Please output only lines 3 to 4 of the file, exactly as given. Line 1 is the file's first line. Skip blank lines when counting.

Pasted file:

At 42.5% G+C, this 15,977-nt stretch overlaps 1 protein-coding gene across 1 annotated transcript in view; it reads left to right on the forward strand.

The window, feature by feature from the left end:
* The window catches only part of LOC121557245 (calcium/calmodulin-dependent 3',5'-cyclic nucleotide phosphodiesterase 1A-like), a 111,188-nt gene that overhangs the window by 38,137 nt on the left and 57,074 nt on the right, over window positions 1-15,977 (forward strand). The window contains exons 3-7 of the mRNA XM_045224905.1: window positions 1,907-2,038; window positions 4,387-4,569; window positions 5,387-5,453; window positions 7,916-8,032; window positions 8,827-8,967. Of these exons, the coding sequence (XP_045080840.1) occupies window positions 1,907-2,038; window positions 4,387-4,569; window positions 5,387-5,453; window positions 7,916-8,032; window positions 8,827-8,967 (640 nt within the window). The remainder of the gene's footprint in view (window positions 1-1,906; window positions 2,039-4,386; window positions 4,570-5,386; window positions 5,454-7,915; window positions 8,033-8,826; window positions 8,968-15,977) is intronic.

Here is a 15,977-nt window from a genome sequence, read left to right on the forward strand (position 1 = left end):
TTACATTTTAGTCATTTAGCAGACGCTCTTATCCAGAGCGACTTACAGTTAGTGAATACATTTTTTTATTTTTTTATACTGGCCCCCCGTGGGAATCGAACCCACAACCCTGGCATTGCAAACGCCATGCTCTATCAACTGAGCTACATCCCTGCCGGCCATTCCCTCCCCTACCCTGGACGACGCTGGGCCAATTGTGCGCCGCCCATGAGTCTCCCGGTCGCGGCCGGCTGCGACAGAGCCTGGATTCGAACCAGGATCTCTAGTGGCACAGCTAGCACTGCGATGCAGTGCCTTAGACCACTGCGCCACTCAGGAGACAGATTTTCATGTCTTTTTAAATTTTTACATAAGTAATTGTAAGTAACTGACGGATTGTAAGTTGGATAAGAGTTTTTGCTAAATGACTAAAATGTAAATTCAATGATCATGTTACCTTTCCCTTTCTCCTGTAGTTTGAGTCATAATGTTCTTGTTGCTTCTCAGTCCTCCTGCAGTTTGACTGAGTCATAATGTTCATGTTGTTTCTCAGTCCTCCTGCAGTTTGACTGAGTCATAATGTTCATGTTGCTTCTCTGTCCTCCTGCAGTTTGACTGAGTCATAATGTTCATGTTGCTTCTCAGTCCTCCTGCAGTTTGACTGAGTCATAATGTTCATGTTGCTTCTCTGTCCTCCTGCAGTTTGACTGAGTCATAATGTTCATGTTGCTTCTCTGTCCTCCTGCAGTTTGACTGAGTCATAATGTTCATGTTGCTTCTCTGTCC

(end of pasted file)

* The window catches only part of LOC121557245 (calcium/calmodulin-dependent 3',5'-cyclic nucleotide phosphodiesterase 1A-like), a 111,188-nt gene that overhangs the window by 38,137 nt on the left and 57,074 nt on the right, over window positions 1-15,977 (forward strand). The window contains exons 3-7 of the mRNA XM_045224905.1: window positions 1,907-2,038; window positions 4,387-4,569; window positions 5,387-5,453; window positions 7,916-8,032; window positions 8,827-8,967. Of these exons, the coding sequence (XP_045080840.1) occupies window positions 1,907-2,038; window positions 4,387-4,569; window positions 5,387-5,453; window positions 7,916-8,032; window positions 8,827-8,967 (640 nt within the window). The remainder of the gene's footprint in view (window positions 1-1,906; window positions 2,039-4,386; window positions 4,570-5,386; window positions 5,454-7,915; window positions 8,033-8,826; window positions 8,968-15,977) is intronic.

Here is a 15,977-nt window from a genome sequence, read left to right on the forward strand (position 1 = left end):